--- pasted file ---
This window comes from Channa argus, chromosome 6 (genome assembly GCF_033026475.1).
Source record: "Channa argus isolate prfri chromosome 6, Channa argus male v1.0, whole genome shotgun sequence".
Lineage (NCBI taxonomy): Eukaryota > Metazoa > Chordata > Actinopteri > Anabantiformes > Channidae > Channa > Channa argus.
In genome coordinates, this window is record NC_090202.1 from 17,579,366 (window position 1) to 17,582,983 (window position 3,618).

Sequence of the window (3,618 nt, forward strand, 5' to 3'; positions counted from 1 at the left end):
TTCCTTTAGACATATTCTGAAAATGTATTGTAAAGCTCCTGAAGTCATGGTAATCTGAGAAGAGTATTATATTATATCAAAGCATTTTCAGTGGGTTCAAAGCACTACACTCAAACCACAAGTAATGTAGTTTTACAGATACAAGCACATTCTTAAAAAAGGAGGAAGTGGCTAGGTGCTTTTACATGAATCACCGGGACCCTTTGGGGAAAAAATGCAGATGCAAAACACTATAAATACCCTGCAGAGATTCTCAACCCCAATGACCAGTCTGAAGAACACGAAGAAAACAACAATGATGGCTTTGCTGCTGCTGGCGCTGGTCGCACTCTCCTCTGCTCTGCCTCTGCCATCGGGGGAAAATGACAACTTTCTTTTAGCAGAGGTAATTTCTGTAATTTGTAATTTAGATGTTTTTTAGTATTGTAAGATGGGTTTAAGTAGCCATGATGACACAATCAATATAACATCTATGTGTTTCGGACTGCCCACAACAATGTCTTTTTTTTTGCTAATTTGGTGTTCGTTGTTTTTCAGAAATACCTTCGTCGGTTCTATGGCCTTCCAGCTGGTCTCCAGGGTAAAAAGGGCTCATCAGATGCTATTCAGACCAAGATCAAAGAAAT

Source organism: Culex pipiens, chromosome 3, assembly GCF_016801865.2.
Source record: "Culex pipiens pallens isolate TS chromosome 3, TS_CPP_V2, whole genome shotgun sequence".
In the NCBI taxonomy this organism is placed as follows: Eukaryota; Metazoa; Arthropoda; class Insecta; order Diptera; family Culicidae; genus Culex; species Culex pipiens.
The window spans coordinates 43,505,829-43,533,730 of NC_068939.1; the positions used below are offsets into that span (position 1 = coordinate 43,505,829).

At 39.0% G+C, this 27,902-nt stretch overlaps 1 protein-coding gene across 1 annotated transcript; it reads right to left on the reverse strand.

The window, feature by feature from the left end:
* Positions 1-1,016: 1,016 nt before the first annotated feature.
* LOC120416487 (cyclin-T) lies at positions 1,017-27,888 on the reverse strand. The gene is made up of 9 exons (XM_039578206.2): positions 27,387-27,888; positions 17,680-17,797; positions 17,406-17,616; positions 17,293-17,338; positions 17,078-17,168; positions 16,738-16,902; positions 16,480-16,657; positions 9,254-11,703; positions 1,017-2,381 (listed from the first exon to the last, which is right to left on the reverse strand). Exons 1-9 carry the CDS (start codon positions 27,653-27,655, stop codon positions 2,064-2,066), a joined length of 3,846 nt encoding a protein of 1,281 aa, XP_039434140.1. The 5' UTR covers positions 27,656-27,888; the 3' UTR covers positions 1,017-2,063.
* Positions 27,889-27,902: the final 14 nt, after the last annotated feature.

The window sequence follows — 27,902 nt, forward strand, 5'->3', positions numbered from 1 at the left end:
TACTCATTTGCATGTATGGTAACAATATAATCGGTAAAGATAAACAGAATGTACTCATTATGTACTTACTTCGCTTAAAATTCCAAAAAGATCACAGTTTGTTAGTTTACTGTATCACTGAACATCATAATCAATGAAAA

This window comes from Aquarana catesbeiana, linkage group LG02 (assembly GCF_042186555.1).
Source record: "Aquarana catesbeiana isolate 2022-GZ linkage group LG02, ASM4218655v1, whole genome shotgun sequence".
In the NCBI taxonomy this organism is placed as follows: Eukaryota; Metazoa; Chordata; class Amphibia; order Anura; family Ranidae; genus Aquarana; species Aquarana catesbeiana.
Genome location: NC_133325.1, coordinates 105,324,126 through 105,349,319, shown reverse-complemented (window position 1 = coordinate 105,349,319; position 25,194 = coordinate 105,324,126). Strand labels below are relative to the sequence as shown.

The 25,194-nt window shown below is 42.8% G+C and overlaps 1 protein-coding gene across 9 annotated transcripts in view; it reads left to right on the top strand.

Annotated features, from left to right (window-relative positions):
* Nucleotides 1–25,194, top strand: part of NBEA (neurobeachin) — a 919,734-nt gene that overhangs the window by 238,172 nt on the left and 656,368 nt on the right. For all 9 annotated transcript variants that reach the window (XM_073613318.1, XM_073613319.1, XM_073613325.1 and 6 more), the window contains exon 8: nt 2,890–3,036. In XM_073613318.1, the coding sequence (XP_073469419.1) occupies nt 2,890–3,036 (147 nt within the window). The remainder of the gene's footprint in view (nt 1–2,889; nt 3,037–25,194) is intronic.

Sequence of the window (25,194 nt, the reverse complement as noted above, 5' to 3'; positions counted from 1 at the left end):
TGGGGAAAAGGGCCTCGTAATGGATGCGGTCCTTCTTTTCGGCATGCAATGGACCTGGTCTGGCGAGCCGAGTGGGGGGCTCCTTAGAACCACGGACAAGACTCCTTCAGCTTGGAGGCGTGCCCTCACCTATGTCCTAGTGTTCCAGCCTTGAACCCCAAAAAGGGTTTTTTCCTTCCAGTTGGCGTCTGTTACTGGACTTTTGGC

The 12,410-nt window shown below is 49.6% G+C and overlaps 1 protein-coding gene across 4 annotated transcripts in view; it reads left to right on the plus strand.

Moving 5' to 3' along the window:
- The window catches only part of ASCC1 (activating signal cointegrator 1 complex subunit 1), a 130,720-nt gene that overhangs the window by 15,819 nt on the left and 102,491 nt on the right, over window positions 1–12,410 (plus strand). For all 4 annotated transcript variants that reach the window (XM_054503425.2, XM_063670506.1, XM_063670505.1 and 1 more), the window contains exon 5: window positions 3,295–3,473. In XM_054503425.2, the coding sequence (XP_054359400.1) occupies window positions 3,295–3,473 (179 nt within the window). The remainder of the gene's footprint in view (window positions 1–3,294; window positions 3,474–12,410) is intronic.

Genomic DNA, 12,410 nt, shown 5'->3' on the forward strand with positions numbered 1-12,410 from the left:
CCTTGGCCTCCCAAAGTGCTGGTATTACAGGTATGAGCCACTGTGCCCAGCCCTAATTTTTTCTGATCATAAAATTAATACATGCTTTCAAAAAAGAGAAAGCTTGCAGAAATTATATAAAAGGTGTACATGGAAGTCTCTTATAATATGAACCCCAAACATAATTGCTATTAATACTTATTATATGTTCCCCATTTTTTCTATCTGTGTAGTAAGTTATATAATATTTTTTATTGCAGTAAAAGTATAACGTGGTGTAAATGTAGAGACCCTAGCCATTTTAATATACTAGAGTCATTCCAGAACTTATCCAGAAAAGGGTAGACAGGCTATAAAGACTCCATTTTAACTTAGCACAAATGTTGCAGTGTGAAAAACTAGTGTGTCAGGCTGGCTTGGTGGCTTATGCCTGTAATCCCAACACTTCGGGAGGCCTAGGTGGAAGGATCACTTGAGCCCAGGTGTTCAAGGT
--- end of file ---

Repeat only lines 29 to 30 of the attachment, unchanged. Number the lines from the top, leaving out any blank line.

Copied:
- The window catches only part of ASCC1 (activating signal cointegrator 1 complex subunit 1), a 130,720-nt gene that overhangs the window by 15,819 nt on the left and 102,491 nt on the right, over window positions 1–12,410 (plus strand). For all 4 annotated transcript variants that reach the window (XM_054503425.2, XM_063670506.1, XM_063670505.1 and 1 more), the window contains exon 5: window positions 3,295–3,473. In XM_054503425.2, the coding sequence (XP_054359400.1) occupies window positions 3,295–3,473 (179 nt within the window). The remainder of the gene's footprint in view (window positions 1–3,294; window positions 3,474–12,410) is intronic.

Genomic DNA, 12,410 nt, shown 5'->3' on the forward strand with positions numbered 1-12,410 from the left: